The practical problems of fluid motion, which are amenable to mathematical analysis when viscosity is taken into account, are excluded from treatment here, as constituting a separate branch called "hydraulics" (q.v.).
If an iron ship be swung when upright for deviation, and the mean horizontal and vertical magnetic forces at the compass positions be also observed in different parts of the world, mathematical analysis shows that the deviations are caused partly by the permanent magnetism of hard iron, partly by the transient induced magnetism of soft iron both horizontal and vertical, and in a lesser degree by iron which is neither magnetically hard nor soft, but which becomes magnetized in the same manner as hard iron, though it gradually loses its magnetism on change of conditions, as, for example, in the case of a ship, repaired and hammered in dock, steaming in an opposite direction at sea.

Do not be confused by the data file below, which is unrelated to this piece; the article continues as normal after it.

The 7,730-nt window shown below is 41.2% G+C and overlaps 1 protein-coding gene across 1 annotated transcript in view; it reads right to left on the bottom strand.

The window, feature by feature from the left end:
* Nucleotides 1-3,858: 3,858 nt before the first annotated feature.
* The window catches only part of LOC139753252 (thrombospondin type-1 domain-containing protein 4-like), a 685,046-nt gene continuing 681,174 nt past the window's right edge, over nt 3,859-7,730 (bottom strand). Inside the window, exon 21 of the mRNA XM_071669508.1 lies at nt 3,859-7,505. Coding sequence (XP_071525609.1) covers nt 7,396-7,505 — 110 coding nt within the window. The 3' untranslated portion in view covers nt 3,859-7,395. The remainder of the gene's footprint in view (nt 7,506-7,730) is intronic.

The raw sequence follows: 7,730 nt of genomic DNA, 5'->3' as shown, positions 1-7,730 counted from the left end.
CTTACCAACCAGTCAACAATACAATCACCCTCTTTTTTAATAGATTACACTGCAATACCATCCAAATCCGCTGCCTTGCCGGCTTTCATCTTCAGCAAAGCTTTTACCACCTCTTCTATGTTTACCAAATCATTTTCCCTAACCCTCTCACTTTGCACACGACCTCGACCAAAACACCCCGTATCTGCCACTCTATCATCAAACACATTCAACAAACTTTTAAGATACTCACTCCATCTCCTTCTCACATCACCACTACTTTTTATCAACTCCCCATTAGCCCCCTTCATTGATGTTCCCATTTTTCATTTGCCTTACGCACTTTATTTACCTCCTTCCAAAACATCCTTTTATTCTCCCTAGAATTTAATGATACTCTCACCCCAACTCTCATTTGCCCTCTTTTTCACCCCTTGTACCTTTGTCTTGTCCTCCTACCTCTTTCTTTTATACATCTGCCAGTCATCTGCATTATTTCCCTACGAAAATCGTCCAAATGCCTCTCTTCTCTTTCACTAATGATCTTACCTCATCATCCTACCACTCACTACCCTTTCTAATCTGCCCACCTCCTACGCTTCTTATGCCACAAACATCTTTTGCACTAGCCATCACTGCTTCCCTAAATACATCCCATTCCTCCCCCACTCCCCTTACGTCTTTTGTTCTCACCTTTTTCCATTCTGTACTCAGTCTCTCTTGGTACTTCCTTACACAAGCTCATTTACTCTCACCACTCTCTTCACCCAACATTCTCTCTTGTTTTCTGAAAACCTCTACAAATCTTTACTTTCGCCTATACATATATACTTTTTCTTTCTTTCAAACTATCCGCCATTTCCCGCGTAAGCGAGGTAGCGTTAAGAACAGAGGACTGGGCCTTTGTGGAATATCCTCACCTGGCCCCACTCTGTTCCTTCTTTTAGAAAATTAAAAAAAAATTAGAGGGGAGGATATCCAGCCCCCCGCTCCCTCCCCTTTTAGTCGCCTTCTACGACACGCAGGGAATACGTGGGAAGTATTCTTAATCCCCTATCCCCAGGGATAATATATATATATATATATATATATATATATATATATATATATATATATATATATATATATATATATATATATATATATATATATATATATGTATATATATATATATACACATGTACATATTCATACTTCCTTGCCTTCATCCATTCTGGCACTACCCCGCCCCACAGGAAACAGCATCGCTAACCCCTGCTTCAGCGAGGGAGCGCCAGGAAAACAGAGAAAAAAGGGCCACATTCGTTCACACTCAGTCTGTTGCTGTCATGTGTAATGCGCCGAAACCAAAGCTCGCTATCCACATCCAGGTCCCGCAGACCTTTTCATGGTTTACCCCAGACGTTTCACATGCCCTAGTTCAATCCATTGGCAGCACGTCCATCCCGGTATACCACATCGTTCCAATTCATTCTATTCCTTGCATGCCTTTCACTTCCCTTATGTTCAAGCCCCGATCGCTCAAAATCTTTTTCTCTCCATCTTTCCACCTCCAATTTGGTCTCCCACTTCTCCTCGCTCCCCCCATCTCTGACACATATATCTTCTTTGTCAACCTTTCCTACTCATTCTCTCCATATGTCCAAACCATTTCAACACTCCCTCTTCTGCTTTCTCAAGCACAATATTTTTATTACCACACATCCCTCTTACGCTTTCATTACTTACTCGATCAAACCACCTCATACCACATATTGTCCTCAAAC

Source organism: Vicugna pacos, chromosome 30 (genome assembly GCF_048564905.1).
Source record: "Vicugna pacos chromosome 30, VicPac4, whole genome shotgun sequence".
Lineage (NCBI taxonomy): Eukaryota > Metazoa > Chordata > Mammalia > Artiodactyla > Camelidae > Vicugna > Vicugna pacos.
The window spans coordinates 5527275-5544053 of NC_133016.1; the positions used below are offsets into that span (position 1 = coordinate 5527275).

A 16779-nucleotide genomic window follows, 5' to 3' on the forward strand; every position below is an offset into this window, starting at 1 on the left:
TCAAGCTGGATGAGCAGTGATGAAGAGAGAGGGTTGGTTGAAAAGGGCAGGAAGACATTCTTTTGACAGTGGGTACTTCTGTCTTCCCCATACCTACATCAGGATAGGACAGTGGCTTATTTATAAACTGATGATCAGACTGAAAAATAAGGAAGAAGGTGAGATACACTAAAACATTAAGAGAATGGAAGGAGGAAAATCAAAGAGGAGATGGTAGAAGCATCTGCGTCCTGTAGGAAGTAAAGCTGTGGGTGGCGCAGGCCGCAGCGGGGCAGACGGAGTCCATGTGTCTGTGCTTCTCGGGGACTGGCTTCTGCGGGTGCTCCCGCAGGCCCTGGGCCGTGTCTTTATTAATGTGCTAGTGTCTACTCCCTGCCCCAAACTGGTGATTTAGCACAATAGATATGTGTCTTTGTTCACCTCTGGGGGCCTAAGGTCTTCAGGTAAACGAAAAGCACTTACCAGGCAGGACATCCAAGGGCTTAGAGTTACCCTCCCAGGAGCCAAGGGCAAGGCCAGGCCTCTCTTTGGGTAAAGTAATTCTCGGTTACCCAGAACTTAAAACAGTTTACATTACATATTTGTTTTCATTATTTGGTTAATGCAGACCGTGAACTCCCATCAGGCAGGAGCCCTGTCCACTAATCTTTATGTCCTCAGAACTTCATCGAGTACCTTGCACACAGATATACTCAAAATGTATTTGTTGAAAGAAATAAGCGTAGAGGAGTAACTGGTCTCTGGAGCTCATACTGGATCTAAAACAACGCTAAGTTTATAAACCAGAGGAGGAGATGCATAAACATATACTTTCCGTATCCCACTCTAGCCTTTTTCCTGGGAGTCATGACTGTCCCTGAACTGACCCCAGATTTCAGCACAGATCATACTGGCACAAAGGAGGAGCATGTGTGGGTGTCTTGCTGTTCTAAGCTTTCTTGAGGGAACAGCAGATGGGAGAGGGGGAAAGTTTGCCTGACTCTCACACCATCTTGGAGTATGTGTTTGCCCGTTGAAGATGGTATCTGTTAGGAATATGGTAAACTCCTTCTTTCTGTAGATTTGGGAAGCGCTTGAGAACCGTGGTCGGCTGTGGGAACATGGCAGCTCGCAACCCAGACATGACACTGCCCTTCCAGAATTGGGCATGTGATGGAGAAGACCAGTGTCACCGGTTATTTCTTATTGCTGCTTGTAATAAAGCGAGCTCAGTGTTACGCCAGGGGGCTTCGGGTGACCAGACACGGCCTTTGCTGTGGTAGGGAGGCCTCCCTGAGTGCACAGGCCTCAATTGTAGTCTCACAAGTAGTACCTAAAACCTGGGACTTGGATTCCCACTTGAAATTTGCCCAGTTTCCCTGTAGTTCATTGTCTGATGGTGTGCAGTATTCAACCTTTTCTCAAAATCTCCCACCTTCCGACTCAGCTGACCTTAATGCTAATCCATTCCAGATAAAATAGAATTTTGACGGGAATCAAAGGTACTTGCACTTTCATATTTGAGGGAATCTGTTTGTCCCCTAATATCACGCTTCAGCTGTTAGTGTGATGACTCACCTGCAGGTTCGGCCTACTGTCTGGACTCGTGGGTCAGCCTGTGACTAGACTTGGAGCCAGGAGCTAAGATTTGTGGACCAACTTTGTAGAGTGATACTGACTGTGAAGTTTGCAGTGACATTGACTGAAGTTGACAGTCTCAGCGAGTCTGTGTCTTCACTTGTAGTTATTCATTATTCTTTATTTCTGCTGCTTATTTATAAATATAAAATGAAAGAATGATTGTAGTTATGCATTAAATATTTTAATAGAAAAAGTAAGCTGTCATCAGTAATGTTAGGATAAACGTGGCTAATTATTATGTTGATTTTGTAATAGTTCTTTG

Instead of observing the deviation solely for the purposes of correcting the indications of the compass when disturbed by the iron of the ship, the practice is to subject all deviations to mathematical analysis with a view to their mechanical correction.
It can only be contrived by means of complicated mathematical analysis.
Wallis having meanwhile published other works and especially a comprehensive treatise on the general principles of calculus (Mathesis universalis, 1657), he might take this occasion of exposing afresh the new-fangled methods of mathematical analysis and reasserting his own earlier positions.